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Role of flexion/extension radiography in paediatric neck injuries

Three Part Question

In [a neurologically intact child with neck pain following trauma but normal plain xrays] do [flexion/extension xrays] aid [diagnosis of ligamentous or soft tissue injury with instability]?

Clinical Scenario

A child attends the emergency department, he has been involved in a high speed RTA, complains of neck pain and midline neck spinal tenderness but has no neurological signs/symptoms. Static cervical spine radiology (lateral, AP & odontoid views) reveal no abnormality. You wonder if flexion/extension xrays would show any significant injury/instability.

Search Strategy

Medline 1966-11/04 and Embase 1988 11/04 using the Ovid interface.
Medline: [exp neck injuries OR neck trauma.mp OR cervical spine trauma.mp OR exp spinal injuries OR exp spinal cord injuries OR exp spinal fractures OR exp fractures OR cervical spine injuries.mp OR exp dislocations OR exp cervical vertebrae OR cervical spinal cord trauma.mp OR exp spinal cord compression] AND [flexion-extension.ti OR dynamic cervical spine radiography.mp OR flexion-extension radiography.mp OR flexion-extension cervical spine radiography.mp OR flexion-extension radiographs.mp] AND [exp joint instability OR ligamentous injury.mp OR ligament injury.mp OR cervical vertebrae OR exp fractures OR ligamentous instability.mp OR exp soft tissue injuries OR soft tissue injury.mp] AND [BestBETs paediatric filter] LIMIT to human AND English language.
Embase: [exp neck injuries OR neck trauma.mp OR cervical spine trauma.mp OR exp spinal injuries OR exp spinal cord injuries OR exp spinal fractures OR exp fractures OR cervical spine injuries.mp OR exp dislocations OR exp cervical vertebrae OR cervical spinal cord trauma.mp OR exp spinal cord compression] AND [flexion-extension.ti OR dynamic cervical spine radiography.mp OR flexion-extension radiography.mp OR flexion-extension cervical spine radiography.mp OR flexion-extension radiographs.mp] AND [exp joint instability OR ligamentous injury.mp OR ligament injury.mp OR cervical vertebrae OR exp fractures OR ligamentous instability.mp OR exp soft tissue injuries OR soft tissue injury.mp] AND [exp child OR child$.mp OR exp infant OR exp pediatrics OR pediatric$.mp OR paediatric$.mp] LIMIT to human AND English language.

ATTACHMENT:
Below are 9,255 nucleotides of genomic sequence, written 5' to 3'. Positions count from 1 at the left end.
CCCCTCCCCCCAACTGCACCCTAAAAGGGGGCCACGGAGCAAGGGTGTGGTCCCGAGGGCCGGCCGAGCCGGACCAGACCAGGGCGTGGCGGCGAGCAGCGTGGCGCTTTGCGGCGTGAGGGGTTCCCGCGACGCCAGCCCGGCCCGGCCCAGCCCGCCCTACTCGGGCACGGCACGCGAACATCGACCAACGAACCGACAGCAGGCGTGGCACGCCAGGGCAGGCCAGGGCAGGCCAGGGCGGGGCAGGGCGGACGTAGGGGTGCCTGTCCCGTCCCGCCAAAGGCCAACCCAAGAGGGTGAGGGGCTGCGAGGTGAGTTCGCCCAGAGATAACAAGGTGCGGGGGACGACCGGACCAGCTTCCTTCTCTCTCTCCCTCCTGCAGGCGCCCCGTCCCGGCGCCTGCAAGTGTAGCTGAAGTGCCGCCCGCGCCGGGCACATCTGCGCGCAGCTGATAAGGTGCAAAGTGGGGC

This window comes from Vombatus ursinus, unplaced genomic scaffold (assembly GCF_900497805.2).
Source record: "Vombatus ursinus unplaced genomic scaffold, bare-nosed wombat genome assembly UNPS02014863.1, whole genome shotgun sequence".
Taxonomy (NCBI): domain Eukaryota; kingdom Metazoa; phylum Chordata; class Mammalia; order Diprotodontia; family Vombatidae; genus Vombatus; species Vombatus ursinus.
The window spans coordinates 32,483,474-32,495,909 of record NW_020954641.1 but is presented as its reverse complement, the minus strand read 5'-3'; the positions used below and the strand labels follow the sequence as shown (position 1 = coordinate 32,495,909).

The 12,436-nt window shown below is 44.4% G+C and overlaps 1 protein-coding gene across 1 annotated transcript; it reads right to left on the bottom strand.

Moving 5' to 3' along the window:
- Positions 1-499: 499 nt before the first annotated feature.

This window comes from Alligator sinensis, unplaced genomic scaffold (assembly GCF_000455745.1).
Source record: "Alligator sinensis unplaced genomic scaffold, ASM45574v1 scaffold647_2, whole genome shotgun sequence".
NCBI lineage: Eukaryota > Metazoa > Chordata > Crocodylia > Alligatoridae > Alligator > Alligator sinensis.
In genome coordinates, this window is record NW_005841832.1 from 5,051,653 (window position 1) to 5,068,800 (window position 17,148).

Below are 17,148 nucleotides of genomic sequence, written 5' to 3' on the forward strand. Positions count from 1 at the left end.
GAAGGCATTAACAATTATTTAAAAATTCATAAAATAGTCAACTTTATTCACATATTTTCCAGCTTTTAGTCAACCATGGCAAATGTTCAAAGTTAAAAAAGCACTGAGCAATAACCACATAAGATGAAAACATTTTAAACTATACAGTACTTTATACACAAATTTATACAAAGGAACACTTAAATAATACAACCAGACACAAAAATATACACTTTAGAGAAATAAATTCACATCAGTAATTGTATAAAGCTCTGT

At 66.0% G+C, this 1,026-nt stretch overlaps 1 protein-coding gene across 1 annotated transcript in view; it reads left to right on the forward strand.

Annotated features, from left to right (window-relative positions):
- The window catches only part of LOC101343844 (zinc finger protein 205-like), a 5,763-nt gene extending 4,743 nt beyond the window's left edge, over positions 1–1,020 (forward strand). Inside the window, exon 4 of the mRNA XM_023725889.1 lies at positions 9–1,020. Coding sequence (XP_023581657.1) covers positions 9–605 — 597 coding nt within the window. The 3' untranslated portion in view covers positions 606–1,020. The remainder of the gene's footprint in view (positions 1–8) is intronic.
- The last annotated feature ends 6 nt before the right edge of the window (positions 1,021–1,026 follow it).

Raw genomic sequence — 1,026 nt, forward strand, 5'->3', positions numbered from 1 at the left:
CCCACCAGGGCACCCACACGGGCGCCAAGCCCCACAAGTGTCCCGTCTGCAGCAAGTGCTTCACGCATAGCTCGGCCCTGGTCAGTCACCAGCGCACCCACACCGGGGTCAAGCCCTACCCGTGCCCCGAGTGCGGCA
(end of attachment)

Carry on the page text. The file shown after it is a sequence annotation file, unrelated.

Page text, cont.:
Search Outcome

Altogether 32 papers were found from Medline and 19 from Embase, of which 3 were relevant and are shown in the table.

Relevant Paper(s)

Author, date and country Patient group Study type (level of evidence) Outcomes Key results Study Weaknesses
Dwek JR & Chung CB,
2000,
USA
247 1.6-18 year olds with history of trauma who had SCSR followed by FECSR done at the time the GCS permitted (could be delayed days)Retrospective observational studyRadiological abnormality on SCSR & FECSRAll with normal SCSR - had normal FECSRRetrospective Abnormality on FECSR assessed qualitatively by radiologists 8% of FECSR inadequate not further commented on other than no late instability in those attending at 2/52
Woods WA et al,
1998,
USA
137 alert 0-18 year olds following blunt trauma who underwent Static Cervical Spine Radiography (SCSR) and Flexion Extension Cervical Spine Radiography (FECSR)Retrospective descriptive studyRadiological instability on FECSR93 (70%) normal static CSR - all had normal FECSR

30% (40) abnormal SCSR of whom 7 (5%) had abnormal FECSR but none required invasive spinal surgery & all had satisfactory neurological outcome
Retrospective
Complications of FECSRNo complications of FECSR
Ralston ME et al,
2001,
USA
129 patients under age 17 with blunt trauma who had SCSR & FECSR within 7 days of injuryRetrospective reviewRadiographic assessment of abnormality on SCSR & FECSR83 suspicious SCSR led to 75 normal and 8 abnormal FECSR
Normal SCSR unlikely to have an abnormal FECSR

Out of 46 Out of 46 normal SCSR one had an abnormal FECSR (abnormal subluxation) but was given a clinical diagnosis of physiological subluxation based on clinical course
Retrospective Don't correlate radiographic review with clinical findings Only 1 radiographic reviewer looked at all films
Complications from FECSRAbnormal SCSR FECSR limited use in confirming injury but useful to rule out injury

No permanent complications

Comment(s)

All studies are retrospective so the evidence base is limited. FECSR appears to have resulted in no permanent complications in these studies. However, the utility of FECSR in patients with normal SCSR is low. In the current era of ther imaging modalities such as CT and MRI the need for FECSR may decline

Clinical Bottom Line

If SCSR is normal FECSR is unlikely to be abnormal. If SCSR is equivocal/abnormal FECSR is still unlikely to be abnormal but may help may help to rule out injury in an alert child with no neurological signs complaining of pain & neck tenderness.

References

  1. Dwek JR, Chung CB. Radiography of cervical spine injury in children: are flexion-extension radiographs useful for acute trauma? Am J Roentgenol 2000;174(6):1617-9.
  2. Woods WA, Brady WJ, PollockG, et al. Flexion-extension cervical spine radiography in pediatric blunt trauma. Emerg Radiol 1998;5:381-384.
  3. Ralston ME, Chung K, Barnes PD, et al. Role of flexion-extension radiographs in blunt pediatric cervical spine injury. Acad Emerg Med 2001;8(3):237-45.